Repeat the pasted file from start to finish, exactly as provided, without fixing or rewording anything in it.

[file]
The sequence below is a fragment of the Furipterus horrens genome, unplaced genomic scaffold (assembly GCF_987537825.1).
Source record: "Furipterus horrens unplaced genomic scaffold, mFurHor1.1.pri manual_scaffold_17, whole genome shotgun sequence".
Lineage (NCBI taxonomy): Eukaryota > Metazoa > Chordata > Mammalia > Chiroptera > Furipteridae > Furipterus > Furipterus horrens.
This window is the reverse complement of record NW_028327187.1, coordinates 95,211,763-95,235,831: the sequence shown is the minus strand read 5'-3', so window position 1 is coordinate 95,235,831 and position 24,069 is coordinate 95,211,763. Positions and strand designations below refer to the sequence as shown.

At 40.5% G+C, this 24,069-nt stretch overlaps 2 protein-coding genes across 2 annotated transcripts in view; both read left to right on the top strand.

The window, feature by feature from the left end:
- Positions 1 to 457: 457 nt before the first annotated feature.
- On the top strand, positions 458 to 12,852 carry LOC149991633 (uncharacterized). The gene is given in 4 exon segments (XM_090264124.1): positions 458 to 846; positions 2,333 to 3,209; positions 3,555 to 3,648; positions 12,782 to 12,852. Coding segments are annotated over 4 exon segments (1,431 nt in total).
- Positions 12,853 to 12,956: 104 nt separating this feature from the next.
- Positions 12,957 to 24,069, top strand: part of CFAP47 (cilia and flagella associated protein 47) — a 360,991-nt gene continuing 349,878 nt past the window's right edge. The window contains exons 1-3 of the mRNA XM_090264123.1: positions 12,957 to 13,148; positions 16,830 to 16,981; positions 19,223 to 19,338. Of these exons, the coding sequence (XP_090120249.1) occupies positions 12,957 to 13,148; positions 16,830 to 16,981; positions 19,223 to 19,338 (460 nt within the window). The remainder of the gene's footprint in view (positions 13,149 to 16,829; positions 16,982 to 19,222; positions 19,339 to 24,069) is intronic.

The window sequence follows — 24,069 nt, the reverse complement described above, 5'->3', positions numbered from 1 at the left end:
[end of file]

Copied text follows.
The sequence below is a fragment of the Furipterus horrens genome, unplaced genomic scaffold (assembly GCF_987537825.1).
Source record: "Furipterus horrens unplaced genomic scaffold, mFurHor1.1.pri manual_scaffold_17, whole genome shotgun sequence".
Lineage (NCBI taxonomy): Eukaryota > Metazoa > Chordata > Mammalia > Chiroptera > Furipteridae > Furipterus > Furipterus horrens.
This window is the reverse complement of record NW_028327187.1, coordinates 95,211,763-95,235,831: the sequence shown is the minus strand read 5'-3', so window position 1 is coordinate 95,235,831 and position 24,069 is coordinate 95,211,763. Positions and strand designations below refer to the sequence as shown.

At 40.5% G+C, this 24,069-nt stretch overlaps 2 protein-coding genes across 2 annotated transcripts in view; both read left to right on the top strand.

The window, feature by feature from the left end:
- Positions 1 to 457: 457 nt before the first annotated feature.
- On the top strand, positions 458 to 12,852 carry LOC149991633 (uncharacterized). The gene is given in 4 exon segments (XM_090264124.1): positions 458 to 846; positions 2,333 to 3,209; positions 3,555 to 3,648; positions 12,782 to 12,852. Coding segments are annotated over 4 exon segments (1,431 nt in total).
- Positions 12,853 to 12,956: 104 nt separating this feature from the next.
- Positions 12,957 to 24,069, top strand: part of CFAP47 (cilia and flagella associated protein 47) — a 360,991-nt gene continuing 349,878 nt past the window's right edge. The window contains exons 1-3 of the mRNA XM_090264123.1: positions 12,957 to 13,148; positions 16,830 to 16,981; positions 19,223 to 19,338. Of these exons, the coding sequence (XP_090120249.1) occupies positions 12,957 to 13,148; positions 16,830 to 16,981; positions 19,223 to 19,338 (460 nt within the window). The remainder of the gene's footprint in view (positions 13,149 to 16,829; positions 16,982 to 19,222; positions 19,339 to 24,069) is intronic.

The window sequence follows — 24,069 nt, the reverse complement described above, 5'->3', positions numbered from 1 at the left end: